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Pac-12 Football: Pac-12 Doppelganger Programs

Which programs from around the country are most like each football program in the Pac-12?

Stephen Dunn

Despite what Saturday morning cartoons and your elementary guidance counselor may have told you, you are not unique and there is probably someone out there who is a lot like you in almost every way and the same can be said for college football program. As diverse as the geography, success and history of the Pac-12 conference is, I would argue that pretty much every team in the conference has at least a fairly close doppelganger that plays in another conference.

Washington = Tennessee

Both of these programs have unique game-day experiences that involve bodies of water and historical stadiums. They both have had lots of success in their past and some national championships, though only one in the modern era and not as many as the best school in their conference. They have both struggled through much of the 2000s and gone through a number of coaches and have to deal with having a good home state for recruiting, but not a great one. Also, both teams' mascots are dogs.

Washington State = Colorado State

Aside from the states of Washington and Colorado being very similar, both of these teams have seen success in the past 25 years under longtime coaches (Mike Price and Sonny Lubick), but have been unable to replicate it since they moved on. A lot of both the Cougars and the Rams' identity also actually ties into their rival and how often they are able to upset them, which is more frequent than one might think. Also, while Fort Collins certainly isn't as small or remote as Pullman, both are a ways away from the population hub of their states and very far culturally from the home cities of their rivals.

Oregon = Nebraska

Okay, 90s Nebraska more specifically. Geographically and looking at population statistics, the states of Oregon and Nebraska are very odd places to have powerhouse football programs, but both adopted unique offenses that when they are run effectively, are downright nearly impossible to stop. Both programs also used their success to recruit well nationally and have intense fan bases that are obsessed with their teams.

Oregon State = Kansas State

State schools in lightly populated states that have been turned into good programs by highly respected, veteran coaches that get the most they can out of the limited talent that they have.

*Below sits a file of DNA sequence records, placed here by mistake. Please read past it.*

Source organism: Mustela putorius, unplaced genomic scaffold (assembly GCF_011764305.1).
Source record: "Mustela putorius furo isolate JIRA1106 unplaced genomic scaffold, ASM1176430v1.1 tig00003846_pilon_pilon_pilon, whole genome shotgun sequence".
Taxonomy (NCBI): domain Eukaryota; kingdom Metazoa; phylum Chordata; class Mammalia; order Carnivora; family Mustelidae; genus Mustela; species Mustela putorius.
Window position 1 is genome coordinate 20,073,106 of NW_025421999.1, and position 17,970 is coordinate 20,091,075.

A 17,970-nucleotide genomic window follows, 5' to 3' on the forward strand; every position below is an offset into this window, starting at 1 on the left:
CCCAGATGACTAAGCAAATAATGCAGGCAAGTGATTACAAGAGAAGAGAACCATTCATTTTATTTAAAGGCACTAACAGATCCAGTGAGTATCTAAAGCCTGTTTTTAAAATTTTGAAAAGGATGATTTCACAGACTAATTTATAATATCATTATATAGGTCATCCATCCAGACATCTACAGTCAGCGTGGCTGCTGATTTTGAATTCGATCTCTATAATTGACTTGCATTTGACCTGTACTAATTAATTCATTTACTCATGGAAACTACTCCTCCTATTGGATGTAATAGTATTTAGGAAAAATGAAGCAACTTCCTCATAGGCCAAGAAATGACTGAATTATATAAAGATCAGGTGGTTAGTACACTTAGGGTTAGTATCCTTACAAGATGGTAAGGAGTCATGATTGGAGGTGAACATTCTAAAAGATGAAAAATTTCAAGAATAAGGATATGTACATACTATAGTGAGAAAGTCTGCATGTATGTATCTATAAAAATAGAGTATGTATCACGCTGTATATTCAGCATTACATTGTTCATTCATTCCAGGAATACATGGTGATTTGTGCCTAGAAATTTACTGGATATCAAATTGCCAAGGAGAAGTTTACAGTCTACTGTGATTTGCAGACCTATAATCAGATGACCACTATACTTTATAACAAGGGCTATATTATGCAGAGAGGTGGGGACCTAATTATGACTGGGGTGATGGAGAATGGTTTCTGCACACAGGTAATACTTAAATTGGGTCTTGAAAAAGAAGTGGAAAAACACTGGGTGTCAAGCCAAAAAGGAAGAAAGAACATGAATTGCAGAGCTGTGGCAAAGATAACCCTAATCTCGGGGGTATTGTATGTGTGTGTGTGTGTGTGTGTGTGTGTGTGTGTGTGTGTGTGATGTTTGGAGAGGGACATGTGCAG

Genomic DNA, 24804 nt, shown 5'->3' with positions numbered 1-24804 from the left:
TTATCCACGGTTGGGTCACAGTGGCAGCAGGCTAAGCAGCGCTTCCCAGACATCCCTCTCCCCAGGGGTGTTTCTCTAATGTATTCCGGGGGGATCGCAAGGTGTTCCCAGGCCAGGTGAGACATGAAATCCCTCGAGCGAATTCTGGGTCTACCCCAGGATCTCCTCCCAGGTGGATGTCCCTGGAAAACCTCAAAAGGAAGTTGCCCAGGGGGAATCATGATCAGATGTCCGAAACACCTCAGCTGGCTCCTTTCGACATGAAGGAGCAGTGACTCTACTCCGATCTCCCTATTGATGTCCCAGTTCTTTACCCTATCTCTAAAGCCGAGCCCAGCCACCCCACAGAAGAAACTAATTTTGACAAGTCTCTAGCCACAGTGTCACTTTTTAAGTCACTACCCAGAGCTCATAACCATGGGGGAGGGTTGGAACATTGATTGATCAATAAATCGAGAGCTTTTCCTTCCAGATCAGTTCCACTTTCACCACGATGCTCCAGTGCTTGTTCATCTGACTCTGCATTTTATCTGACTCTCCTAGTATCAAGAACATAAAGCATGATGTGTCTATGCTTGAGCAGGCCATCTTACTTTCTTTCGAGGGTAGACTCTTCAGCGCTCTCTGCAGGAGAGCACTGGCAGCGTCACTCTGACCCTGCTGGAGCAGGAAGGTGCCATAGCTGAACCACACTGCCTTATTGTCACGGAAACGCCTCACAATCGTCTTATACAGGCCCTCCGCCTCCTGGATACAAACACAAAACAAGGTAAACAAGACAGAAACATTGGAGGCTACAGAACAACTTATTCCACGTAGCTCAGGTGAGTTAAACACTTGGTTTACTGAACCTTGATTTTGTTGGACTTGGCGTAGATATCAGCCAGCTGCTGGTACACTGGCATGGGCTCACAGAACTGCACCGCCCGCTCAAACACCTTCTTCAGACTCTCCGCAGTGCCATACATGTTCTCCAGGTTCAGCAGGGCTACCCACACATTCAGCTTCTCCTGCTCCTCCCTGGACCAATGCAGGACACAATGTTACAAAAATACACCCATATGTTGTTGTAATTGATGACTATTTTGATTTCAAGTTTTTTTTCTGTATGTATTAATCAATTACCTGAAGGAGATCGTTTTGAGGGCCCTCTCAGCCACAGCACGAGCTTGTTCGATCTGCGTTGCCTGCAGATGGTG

Cal = Baylor

Despite being in very fertile grounds for producing college football players, both schools were more focused on academics until just recently when they started finding renewed success on the football field, harkening back to their better years prior to the modern era of college football. While both schools have had success, they haven't quite been able to outduel the elite powers in their conferences. Also, both are Bears.

Stanford = Far less prestigious Notre Dame

It is very hard to find one for Stanford though as they are a bit better at football than the schools that are most similar to them (Schools in major conferences with superb academics) like Northwestern, Vanderbilt and Duke. Clearly, they aren't anywhere in the stratosphere as their rival Notre Dame in terms of success, but they are a very old school, highly academic school that still produces big time athletics.

UCLA = Auburn

Yes, they are both very good programs, but it just never seems to measure up to that of their cross-town/state rivals and they seem to really lack consistency despite producing a number of great players. Culturally, the two programs probably couldn't be more different, but on the field, they a number of similarities, though many are actually tied into their rivals.

USC = Texas

Both are in the greatest college football recruiting states in the nation and both rule the roost. Both schools produce great running backs and have too many accomplishments to even try to list, especially national championships. They also both know semi-down years though, especially right now, which should seemingly never happen since they are always loaded with so much talent.

Arizona = North Carolina

Two schools that are very good at basketball but are only moderately good at football. See also - Kansas, Kentucky and Indiana.

Arizona State = Michigan State

Another tough one, but both schools have a reputation for partying and produce a good amount of players for only being above average programs. Also, I think people don't realize that Arizona State was really good in the 80s and people also don't realize that Michigan State was really good in the 50s and 60s.

Utah = Nevada & Boise State mixed together

Utah is maybe the hardest of any to peg as they are kind of tweener program that isn't a mid-major, but has only been in a BCS conference for a couple of years. I would say that like the Wolfpack, they are a mountain region state school that has had some inconsistent success, but are like Boise State, in that they have had a couple of outstanding, undefeated years, though they haven't had the sustained success of the Broncos.

Colorado = Boston College

Both of these schools have had some great success in recent history, but have also really been mired in tough years despite sporadically producing NFL players. Also, both teams are in markets that are much more interested in their professional football team that makes it tough for them to get much buzz going.